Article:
The body of scholarship presented herein offers an organically emerging preoccupation of contemporary literary studies. We hope this issue can provoke further reflection on the complexities of understanding our sense of self in relation to a society increasingly fractured by competing notions of national and global identities.
Chloe Ashbridge and Andreas Theodorou, ‘Editorial 8.1’. Alluvium. Vol. 8. No. 1 (2020) n.pag. 5 May. Web. https://doi.org/10.7766/alluvium.v8.1.01
About the editors
Chloé Ashbridge is an AHRC-funded PhD student in the School of English at the University of Nottingham where her doctoral research explores representations of Northern England within twenty-first century British Literature. Chloé’s thesis examines the ways literary geographies in ‘the North’ interact with political debates surrounding the tenability of the British union and locate the region in a post-devolution context. Chloé is PG rep for BACLS, co-editor of the Journal of Languages, Texts and Society and coordinator of Nottingham’s Landscape, Space and Place research group.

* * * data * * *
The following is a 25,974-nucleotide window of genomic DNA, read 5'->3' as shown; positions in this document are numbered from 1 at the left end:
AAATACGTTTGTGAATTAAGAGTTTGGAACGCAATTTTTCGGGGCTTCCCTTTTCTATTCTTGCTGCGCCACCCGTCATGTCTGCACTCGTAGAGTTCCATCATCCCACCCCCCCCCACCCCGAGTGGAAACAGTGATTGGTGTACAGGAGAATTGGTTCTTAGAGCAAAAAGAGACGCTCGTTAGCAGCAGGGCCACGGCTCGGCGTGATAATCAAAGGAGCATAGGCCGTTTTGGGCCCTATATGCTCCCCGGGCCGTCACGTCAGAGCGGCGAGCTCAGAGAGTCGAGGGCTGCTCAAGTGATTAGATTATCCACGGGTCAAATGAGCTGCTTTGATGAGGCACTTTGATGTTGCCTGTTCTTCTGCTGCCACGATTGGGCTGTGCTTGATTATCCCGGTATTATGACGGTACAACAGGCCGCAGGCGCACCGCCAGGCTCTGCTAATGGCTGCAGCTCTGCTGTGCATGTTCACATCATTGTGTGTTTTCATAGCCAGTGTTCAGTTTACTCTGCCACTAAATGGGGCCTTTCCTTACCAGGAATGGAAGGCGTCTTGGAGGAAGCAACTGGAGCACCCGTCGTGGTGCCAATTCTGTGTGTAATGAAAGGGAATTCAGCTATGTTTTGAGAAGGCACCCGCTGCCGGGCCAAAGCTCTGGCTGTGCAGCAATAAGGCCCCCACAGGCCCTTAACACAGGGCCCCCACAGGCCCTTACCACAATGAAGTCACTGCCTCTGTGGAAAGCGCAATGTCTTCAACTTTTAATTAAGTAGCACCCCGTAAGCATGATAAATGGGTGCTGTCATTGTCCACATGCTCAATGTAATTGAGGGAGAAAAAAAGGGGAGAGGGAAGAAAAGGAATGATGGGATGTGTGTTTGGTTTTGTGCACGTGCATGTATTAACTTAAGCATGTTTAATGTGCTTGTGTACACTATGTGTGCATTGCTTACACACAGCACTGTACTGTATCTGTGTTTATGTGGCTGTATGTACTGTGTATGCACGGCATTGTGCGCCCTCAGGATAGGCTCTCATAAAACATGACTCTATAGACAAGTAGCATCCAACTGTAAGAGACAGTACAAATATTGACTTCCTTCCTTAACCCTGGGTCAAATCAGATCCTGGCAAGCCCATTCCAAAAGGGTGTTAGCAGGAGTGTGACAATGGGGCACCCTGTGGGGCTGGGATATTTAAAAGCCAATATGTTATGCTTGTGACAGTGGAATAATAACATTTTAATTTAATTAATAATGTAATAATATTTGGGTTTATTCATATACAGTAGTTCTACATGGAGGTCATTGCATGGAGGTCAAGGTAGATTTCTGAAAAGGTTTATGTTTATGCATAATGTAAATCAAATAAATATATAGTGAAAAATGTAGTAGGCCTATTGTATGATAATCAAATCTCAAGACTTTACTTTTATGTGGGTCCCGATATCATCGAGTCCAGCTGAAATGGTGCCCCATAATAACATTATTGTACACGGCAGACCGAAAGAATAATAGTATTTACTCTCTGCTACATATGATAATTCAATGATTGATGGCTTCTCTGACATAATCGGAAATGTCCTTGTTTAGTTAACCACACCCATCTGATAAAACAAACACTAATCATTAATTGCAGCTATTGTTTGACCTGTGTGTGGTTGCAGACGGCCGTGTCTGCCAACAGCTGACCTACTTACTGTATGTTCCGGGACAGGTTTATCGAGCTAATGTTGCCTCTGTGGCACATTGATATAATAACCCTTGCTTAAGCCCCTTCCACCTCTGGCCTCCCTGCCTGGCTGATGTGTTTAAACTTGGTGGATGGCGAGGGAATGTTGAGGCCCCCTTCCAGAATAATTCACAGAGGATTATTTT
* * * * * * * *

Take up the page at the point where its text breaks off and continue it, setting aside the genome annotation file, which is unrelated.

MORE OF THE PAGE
Andreas Theodorou is an independent scholar having completed a BA and MRes in English at Liverpool John Moores University and going on to become a British Library Labs Researcher in Residence. His research observes medical and digital humanities, focusing on simulated terror and play in contemporary Gothic video-games. In his spare time, Andreas is also a culinary hobbyist, baker, and the author and artist behind Beyond the Darkness. You can tweet him @AndreasT94.